Both coronary artery bypass surgery (CABG) and percutaneous coronary intervention (PCI) are safe and established treatment modalities of invasive revascularization for patients with mutivessel coronary artery disease (MVD). Initial use of CABG dates back almost 50 years. PCI, on the other hand, has emerged as an impressive treatment option for coronary artery disease (CAD) in the last three decades. It is important to realize that both therapies have improved tremendously since their inception. CABG can now be performed off-pump (OPCABG) and with minimally-invasive keyhole techniques not requiring sternotomy (MIDCAB). PCI techniques have seen increasing use of stents in the last decade, which provide a rapid, less invasive option for management of CAD with quicker hospital discharge and return to daily activities. However, conflicting information exists when comparing the long-term efficacy and survival benefits of the two treatment strategies.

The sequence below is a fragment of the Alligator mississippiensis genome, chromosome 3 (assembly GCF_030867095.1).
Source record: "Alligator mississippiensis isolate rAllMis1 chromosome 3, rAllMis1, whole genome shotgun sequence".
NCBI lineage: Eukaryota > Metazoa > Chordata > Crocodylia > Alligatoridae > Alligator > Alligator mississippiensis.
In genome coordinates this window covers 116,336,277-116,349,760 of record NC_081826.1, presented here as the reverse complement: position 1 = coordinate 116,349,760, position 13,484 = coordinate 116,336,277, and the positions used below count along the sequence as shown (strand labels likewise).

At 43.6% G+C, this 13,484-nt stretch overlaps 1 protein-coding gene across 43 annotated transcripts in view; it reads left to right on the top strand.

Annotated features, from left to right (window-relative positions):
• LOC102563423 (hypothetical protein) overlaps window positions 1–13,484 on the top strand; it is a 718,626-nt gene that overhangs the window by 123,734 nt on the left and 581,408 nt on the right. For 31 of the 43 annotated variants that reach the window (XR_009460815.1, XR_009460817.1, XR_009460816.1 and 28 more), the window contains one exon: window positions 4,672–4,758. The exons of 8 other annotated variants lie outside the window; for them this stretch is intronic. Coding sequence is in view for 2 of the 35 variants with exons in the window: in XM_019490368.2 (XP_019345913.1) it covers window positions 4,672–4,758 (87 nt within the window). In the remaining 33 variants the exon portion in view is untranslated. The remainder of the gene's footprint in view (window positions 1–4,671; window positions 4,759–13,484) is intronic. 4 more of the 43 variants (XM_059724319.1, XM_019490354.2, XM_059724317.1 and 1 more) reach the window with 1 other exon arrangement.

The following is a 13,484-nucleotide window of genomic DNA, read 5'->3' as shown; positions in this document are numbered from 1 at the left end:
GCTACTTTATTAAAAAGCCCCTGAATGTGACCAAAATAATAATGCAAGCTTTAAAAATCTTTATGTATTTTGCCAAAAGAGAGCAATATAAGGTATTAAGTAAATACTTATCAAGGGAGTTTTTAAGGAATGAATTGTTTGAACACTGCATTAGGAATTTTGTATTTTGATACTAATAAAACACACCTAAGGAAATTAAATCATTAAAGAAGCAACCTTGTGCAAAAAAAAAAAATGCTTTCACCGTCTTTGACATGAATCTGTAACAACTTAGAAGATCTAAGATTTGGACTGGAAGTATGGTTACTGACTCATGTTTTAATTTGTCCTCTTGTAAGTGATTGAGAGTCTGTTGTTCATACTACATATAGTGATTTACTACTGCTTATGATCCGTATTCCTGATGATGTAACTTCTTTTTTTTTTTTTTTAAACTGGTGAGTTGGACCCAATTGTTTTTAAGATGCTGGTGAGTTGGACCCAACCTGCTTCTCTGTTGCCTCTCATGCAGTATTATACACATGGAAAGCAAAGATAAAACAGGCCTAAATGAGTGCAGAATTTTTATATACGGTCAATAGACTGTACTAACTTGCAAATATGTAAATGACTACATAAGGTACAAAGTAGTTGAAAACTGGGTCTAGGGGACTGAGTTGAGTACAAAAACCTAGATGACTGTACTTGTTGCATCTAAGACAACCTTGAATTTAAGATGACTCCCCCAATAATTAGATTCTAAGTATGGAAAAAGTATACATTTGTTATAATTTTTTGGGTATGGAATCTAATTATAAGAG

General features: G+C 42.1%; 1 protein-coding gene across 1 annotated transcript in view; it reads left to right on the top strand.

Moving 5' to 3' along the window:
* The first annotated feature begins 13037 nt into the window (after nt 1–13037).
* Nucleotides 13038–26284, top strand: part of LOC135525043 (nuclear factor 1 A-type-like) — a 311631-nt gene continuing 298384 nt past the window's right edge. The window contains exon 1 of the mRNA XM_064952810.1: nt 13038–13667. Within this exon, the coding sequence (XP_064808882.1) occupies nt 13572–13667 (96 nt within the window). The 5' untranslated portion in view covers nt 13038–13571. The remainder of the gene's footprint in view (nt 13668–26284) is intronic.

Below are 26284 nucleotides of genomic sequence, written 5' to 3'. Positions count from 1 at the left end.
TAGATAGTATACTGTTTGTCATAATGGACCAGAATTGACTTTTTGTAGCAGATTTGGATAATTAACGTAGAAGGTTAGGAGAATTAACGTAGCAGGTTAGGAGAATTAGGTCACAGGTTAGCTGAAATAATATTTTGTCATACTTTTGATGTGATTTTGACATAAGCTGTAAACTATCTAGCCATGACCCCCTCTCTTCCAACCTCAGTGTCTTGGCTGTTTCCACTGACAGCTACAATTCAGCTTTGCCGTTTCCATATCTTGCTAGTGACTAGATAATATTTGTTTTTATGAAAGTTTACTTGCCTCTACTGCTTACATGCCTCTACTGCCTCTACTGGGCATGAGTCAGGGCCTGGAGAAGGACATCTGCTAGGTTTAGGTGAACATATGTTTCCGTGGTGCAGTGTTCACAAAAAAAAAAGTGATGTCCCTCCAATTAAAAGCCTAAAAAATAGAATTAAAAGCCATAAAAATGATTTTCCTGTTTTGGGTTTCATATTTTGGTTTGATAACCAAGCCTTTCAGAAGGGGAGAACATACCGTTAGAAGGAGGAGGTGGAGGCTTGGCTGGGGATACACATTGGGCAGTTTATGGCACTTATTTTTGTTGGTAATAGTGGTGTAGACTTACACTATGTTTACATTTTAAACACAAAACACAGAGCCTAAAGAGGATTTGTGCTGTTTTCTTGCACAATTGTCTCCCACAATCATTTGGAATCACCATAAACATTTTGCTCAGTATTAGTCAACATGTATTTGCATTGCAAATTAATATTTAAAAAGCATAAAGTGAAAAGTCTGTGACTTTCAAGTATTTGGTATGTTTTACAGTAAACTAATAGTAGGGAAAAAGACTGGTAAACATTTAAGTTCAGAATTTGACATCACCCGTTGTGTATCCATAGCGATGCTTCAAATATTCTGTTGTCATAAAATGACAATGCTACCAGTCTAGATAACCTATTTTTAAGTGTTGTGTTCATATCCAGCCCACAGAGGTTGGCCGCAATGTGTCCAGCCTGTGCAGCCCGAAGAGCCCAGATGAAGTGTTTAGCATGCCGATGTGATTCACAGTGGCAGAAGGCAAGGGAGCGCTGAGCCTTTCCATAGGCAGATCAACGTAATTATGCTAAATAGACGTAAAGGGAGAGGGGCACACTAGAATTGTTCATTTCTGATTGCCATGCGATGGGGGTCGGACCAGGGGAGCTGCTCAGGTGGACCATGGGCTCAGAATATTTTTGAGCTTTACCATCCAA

Optimal treatment of MVD remains a subject of debate and discussion. This is partly due to lack of extensive, well designed, prospective randomized trials, but also due to inappropriate application of randomized clinical trials (RCT) from highly-select MVD treatment groups to the general CAD patient population. It is also important to understand that clinical outcomes differ based on the total number of diseased vessels revascularized (two-vessel disease 2VD, triple-vessel disease 3VD), presence or absence of diabetes, left main disease and left ventricular dysfunction. This treatment dilemma worsens when there is patient preference issue, i.e. patients prefer PCI over CABG as it is less invasive and frightening compared to surgery and lack of patient education regarding the long-term clinical outcomes of each revascularization strategy, especially rates of repeat revascularization and improvement in survival.
In this review article we try to address some of the above conflicts, in an effort to improve our understanding in the care of patients with MVD. We also provide an evidence-based perspective which may differ from the current standard of practice.